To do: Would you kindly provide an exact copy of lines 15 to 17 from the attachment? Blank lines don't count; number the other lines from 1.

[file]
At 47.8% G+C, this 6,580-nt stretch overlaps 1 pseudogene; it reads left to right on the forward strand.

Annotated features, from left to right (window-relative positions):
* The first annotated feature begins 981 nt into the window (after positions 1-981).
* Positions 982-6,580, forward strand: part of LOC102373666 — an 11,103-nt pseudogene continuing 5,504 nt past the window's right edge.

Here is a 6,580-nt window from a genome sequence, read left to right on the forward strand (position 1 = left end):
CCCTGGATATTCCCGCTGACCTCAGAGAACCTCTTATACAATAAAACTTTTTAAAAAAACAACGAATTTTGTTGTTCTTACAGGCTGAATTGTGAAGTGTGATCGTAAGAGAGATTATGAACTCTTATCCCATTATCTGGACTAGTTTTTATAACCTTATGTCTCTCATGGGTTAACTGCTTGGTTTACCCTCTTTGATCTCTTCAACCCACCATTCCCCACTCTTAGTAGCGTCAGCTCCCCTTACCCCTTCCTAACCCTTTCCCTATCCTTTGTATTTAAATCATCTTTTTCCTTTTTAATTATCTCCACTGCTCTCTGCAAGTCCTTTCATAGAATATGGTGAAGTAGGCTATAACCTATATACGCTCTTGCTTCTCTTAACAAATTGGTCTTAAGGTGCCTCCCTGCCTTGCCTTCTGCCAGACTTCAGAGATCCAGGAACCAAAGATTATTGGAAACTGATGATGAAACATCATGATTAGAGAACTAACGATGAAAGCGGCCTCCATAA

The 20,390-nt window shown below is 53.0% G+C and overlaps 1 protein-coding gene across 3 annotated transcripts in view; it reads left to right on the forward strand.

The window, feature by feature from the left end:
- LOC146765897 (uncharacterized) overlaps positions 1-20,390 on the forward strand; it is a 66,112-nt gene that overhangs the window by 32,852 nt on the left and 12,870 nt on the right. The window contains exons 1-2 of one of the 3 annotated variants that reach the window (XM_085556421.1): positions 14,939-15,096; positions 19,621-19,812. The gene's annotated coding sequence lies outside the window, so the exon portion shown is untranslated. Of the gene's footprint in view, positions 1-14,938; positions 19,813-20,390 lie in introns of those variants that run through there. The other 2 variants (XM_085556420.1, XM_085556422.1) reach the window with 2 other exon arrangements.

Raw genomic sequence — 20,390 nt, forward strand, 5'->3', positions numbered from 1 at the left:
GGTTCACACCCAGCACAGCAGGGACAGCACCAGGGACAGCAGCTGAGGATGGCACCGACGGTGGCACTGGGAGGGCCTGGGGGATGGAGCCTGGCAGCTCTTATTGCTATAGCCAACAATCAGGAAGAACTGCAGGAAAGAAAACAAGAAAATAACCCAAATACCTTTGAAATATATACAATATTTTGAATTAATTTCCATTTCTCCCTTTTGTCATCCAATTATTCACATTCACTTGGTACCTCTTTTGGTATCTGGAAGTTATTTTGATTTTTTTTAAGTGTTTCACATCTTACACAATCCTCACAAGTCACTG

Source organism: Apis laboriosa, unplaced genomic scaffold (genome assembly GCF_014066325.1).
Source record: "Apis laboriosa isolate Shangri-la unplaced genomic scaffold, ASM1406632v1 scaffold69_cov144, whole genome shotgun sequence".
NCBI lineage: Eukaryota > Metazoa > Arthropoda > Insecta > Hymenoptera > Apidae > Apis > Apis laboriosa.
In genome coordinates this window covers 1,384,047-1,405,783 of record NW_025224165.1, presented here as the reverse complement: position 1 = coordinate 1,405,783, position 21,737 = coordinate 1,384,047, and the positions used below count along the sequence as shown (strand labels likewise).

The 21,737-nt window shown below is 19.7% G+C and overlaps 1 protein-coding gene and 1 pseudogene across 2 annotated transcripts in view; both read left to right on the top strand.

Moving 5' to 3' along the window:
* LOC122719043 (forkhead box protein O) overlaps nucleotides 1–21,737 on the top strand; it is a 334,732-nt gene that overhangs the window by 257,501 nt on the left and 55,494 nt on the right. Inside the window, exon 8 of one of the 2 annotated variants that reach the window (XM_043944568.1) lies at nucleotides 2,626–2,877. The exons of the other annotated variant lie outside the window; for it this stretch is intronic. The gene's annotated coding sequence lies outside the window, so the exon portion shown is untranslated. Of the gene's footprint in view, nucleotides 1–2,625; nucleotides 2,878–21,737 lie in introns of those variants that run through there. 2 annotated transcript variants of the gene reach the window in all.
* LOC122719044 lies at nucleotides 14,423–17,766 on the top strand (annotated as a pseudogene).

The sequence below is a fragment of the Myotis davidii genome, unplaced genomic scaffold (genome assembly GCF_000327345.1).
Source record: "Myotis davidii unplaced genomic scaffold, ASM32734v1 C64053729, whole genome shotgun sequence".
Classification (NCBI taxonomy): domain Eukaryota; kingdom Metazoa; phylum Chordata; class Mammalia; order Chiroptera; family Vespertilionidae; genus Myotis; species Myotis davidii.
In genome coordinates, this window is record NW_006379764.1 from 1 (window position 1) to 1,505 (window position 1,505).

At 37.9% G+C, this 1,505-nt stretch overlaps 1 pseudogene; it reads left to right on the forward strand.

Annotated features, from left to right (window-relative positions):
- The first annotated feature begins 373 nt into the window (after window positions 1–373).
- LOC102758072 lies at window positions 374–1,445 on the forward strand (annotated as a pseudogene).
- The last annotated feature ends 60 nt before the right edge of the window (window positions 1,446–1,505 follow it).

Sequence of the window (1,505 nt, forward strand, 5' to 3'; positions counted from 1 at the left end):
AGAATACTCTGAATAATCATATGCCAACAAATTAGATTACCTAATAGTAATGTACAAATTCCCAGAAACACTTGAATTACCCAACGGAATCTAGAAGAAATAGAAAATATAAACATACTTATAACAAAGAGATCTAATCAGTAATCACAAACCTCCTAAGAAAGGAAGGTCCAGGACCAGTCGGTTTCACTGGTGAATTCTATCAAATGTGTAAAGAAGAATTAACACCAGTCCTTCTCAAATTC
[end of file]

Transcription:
In genome coordinates this window covers 1,384,047-1,405,783 of record NW_025224165.1, presented here as the reverse complement: position 1 = coordinate 1,405,783, position 21,737 = coordinate 1,384,047, and the positions used below count along the sequence as shown (strand labels likewise).

The 21,737-nt window shown below is 19.7% G+C and overlaps 1 protein-coding gene and 1 pseudogene across 2 annotated transcripts in view; both read left to right on the top strand.

Moving 5' to 3' along the window: